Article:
'Three Women' Puts Female Desire At The Forefront For her new book, Lisa Taddeo spent nearly a decade immersed in the sex lives of three women. She says desire is one of the things we think about the most, and it's time to talk about women's desires.
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'Three Women' Puts Female Desire At The Forefront

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'Three Women' Puts Female Desire At The Forefront

'Three Women' Puts Female Desire At The Forefront

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SARAH MCCAMMON, HOST:

For her new book, "Three Women," journalist Lisa Taddeo immersed herself in the sexual and emotional lives of three women over the course of nearly a decade. There's Lina, a Midwestern housewife who begins an affair to escape a sexless marriage; Sloane, a wealthy and beautiful New Englander married to a man who likes to watch her have sex with other people; and Maggie, a young woman from North Dakota who suffers through the aftermath of a sexual relationship with her high school teacher, including a trial that did not end with his conviction. Lisa Taddeo joins us now. Good morning.

LISA TADDEO: Good morning, Sarah.

MCCAMMON: This book really dives deeply into the sex lives but also the experience of desire of these women that you profile. What made you want to explore that?

TADDEO: For two reasons, the first being that, I think, desire is one of the things that we think about the most. And it's also our biggest secret - the thing that sort of causes the most reticence to talk about. And I wanted to explore the nuance of that intersection. And the other thing is that, as women, predominantly, we've - we're talking a lot now about what we don't want, which is obviously vital and great. But we're still not talking about what we do want.

MCCAMMON: There's some element of taboo in the sex lives of each of these women - an extramarital affair, nonmonogamy, and in Maggie's story, a young woman who says she had a sexual relationship with her high school teacher. Did you intentionally want to explore taboo relationships?

TADDEO: I spoke to hundreds of men and women, people of all genders and sexual orientations. And, you know, for starters, these were the three people - not even women but people in general - who let me into their hearts and minds and bedrooms in such a, you know, granular level. And, you know, as far as these women and pain and et cetera, I think that, you know, when it comes to desire, there is often pain attached to it. That's where the most passionate parts of our lives come from. And I also think that we are either the heroes or the victims of our own narratives at any point in our years or even at any point in the day.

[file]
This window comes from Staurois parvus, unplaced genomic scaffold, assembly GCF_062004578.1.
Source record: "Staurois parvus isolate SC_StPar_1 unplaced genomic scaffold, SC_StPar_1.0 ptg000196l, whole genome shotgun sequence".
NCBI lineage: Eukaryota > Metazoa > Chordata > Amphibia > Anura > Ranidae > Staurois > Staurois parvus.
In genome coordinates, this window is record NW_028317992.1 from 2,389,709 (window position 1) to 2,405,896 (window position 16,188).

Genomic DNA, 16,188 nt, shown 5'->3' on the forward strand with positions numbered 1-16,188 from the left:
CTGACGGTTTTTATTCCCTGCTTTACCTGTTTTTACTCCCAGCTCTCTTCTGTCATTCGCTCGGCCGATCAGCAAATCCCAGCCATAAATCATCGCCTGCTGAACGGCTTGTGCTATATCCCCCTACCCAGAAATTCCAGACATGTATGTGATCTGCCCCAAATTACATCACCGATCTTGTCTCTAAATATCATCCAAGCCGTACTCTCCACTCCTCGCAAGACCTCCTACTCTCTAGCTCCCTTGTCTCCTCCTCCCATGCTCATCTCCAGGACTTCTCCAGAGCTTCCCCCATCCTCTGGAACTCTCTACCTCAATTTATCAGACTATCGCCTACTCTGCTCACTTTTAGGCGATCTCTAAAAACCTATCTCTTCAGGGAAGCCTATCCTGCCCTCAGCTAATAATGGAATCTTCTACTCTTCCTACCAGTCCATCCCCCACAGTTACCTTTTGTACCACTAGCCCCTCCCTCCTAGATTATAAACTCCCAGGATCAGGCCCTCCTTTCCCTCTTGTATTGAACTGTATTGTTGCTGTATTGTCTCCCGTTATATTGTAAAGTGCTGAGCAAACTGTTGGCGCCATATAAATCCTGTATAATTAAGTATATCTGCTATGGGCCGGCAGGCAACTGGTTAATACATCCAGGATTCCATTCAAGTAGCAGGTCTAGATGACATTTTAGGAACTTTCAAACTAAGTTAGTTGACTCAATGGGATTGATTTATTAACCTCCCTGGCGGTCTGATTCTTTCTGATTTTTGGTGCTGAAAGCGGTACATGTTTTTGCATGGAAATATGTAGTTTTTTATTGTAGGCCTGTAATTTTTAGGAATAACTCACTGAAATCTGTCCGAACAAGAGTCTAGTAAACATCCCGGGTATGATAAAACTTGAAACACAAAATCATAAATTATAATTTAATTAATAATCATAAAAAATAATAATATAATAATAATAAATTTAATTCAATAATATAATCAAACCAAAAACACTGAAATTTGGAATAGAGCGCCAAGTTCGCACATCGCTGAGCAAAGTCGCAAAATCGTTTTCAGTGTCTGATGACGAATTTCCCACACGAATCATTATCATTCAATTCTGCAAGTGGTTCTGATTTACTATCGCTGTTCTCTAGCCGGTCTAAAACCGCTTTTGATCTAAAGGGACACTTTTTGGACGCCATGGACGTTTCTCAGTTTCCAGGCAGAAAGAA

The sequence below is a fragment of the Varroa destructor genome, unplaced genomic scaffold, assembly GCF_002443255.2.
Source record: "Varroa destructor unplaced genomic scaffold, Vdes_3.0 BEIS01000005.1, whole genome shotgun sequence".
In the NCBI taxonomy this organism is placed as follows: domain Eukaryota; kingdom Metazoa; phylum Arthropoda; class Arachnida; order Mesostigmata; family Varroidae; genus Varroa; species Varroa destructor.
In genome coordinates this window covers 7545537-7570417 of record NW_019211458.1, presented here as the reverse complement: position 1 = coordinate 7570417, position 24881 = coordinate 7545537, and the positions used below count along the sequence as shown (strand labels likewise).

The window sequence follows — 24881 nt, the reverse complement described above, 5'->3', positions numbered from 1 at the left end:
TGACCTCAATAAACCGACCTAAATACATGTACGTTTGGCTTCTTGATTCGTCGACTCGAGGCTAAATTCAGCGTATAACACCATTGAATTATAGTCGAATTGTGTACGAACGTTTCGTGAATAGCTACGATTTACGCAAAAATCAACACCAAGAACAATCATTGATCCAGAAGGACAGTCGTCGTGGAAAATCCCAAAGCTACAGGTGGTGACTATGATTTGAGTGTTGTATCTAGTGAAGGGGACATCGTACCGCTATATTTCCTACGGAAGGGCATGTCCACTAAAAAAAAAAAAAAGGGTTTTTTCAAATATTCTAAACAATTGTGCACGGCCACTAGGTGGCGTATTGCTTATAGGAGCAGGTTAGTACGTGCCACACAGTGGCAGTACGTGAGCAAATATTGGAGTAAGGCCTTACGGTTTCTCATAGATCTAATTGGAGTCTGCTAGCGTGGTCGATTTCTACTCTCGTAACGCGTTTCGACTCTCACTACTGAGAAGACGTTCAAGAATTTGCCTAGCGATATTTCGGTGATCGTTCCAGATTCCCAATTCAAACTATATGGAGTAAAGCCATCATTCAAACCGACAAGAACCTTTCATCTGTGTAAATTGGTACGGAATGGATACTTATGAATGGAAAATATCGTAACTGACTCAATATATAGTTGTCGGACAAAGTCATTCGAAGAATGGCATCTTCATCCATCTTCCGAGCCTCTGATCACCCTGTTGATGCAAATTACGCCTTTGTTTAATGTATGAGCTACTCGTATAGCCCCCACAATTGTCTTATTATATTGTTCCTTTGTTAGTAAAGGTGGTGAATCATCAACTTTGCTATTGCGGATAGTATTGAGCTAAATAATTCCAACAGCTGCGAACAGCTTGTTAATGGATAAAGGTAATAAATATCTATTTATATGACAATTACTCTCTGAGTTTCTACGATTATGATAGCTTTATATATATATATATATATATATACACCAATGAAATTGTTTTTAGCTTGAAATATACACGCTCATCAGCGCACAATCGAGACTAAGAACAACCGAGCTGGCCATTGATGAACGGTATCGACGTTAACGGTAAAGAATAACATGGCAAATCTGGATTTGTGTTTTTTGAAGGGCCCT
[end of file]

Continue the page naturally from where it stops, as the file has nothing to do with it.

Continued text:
MCCAMMON: And how did you get these women? I mean, you say these are the women that would open up to you. And they really do in this book. I mean, they tell you granular details of their sexual and emotional lives. How did you get them to share that much with you?

TADDEO: There's an element to people just wanting to be listened to about their lives. And each of them had, you know, communities that weren't listening at all. Maggie, in specific, had an entire community basically, you know, not believe - not even not believe her - just not listen. And Lina's was - she knew that despite all of these parts of her life that were so difficult to live through, you know, her impending affair that she was going to have after her husband not touching her for a long time and not wanting to kiss her on the mouth anymore and saying that the sensation offended him - she knew that people were going to judge her. And they did. And so I think the element of being unseen and unheard is one of the most painful things that human beings can experience.